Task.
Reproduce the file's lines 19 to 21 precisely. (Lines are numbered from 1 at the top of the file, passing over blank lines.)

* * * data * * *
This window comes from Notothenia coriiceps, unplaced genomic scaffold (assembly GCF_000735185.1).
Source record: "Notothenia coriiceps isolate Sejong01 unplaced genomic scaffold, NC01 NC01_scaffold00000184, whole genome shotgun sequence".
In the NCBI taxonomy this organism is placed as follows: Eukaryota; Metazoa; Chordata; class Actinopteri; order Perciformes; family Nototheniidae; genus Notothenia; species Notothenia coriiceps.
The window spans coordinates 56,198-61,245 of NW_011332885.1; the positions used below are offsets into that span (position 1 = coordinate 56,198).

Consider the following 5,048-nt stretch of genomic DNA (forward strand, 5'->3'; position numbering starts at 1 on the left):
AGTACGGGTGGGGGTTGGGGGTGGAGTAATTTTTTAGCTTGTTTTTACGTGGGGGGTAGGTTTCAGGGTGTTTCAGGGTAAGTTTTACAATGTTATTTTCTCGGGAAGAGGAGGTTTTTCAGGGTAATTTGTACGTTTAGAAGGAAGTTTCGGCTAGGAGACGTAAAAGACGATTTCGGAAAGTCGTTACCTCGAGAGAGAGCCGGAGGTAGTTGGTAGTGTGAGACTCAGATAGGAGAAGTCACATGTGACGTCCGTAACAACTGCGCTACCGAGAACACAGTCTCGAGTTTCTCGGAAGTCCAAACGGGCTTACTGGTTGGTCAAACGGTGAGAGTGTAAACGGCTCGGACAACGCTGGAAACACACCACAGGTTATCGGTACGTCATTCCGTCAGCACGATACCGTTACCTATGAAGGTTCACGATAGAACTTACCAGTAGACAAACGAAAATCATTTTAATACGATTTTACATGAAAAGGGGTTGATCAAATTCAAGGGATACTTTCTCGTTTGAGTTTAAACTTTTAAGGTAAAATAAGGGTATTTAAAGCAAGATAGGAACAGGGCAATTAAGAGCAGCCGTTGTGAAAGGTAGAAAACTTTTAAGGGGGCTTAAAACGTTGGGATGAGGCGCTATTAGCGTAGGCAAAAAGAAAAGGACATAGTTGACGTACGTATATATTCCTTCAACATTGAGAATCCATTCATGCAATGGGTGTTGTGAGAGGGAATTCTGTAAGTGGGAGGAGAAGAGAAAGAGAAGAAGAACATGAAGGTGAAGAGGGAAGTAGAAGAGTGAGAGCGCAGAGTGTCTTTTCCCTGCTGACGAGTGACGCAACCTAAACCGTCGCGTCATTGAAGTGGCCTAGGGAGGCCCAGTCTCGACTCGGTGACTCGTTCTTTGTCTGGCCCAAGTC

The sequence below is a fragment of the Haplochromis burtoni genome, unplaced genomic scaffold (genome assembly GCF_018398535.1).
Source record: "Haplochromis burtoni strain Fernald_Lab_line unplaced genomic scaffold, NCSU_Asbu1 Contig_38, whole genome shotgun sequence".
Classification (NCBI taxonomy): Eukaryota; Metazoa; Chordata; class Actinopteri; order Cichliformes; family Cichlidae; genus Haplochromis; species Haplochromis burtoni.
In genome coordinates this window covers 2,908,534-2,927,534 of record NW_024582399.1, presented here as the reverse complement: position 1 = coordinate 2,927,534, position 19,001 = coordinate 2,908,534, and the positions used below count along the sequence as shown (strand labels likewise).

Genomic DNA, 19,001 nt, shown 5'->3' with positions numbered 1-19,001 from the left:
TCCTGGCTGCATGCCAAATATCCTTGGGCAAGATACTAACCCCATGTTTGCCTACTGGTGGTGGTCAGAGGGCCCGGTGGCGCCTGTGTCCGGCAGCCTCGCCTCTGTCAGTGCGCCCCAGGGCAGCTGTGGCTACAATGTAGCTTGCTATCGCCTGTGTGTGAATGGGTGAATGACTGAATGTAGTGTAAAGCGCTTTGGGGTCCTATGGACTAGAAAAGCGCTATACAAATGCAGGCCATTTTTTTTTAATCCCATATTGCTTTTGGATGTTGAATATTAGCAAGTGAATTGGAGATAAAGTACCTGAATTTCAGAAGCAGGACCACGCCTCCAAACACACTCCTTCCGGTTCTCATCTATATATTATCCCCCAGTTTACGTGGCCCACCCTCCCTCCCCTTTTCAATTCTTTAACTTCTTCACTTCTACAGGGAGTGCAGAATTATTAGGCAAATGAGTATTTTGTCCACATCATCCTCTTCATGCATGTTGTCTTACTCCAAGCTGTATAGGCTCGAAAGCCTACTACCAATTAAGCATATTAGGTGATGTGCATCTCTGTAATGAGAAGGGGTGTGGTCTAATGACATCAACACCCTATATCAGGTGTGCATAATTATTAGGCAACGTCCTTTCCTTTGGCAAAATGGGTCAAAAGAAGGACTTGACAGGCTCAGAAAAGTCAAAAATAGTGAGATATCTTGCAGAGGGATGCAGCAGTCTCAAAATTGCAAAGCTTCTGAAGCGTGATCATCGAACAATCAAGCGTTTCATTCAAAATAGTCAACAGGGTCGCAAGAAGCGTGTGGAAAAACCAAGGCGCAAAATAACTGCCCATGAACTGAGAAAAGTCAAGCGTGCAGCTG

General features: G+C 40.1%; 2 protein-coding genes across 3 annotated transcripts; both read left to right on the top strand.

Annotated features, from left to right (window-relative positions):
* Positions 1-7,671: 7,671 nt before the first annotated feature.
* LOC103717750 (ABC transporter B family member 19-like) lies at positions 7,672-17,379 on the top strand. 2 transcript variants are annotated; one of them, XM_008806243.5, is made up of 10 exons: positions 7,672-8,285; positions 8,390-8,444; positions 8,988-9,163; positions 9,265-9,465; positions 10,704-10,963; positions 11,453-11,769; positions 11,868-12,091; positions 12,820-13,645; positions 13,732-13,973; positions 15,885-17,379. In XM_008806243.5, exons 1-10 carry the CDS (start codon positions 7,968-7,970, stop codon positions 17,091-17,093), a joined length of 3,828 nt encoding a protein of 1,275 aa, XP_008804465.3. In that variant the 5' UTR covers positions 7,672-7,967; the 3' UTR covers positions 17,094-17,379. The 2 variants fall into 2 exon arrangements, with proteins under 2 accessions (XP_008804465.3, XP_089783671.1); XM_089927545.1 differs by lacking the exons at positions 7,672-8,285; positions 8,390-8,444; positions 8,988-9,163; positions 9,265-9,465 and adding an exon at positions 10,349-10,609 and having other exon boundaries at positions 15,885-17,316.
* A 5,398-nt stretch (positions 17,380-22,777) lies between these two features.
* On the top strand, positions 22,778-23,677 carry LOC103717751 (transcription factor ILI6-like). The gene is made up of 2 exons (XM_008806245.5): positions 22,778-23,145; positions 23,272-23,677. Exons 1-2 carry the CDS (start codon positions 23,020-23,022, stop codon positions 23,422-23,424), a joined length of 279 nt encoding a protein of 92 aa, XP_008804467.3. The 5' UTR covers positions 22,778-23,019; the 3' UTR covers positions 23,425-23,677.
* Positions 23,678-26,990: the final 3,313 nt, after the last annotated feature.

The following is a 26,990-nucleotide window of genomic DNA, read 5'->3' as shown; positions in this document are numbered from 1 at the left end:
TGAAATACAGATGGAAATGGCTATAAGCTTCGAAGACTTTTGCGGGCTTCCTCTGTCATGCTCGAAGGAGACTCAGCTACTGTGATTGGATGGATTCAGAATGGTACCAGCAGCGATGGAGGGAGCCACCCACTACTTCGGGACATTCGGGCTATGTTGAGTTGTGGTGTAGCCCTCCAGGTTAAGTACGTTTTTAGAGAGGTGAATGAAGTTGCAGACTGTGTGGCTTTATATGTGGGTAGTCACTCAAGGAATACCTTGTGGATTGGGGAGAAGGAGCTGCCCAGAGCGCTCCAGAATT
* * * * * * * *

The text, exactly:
* Positions 23,678-26,990: the final 3,313 nt, after the last annotated feature.

The following is a 26,990-nucleotide window of genomic DNA, read 5'->3' as shown; positions in this document are numbered from 1 at the left end:
TGAAATACAGATGGAAATGGCTATAAGCTTCGAAGACTTTTGCGGGCTTCCTCTGTCATGCTCGAAGGAGACTCAGCTACTGTGATTGGATGGATTCAGAATGGTACCAGCAGCGATGGAGGGAGCCACCCACTACTTCGGGACATTCGGGCTATGTTGAGTTGTGGTGTAGCCCTCCAGGTTAAGTACGTTTTTAGAGAGGTGAATGAAGTTGCAGACTGTGTGGCTTTATATGTGGGTAGTCACTCAAGGAATACCTTGTGGATTGGGGAGAAGGAGCTGCCCAGAGCGCTCCAGAATT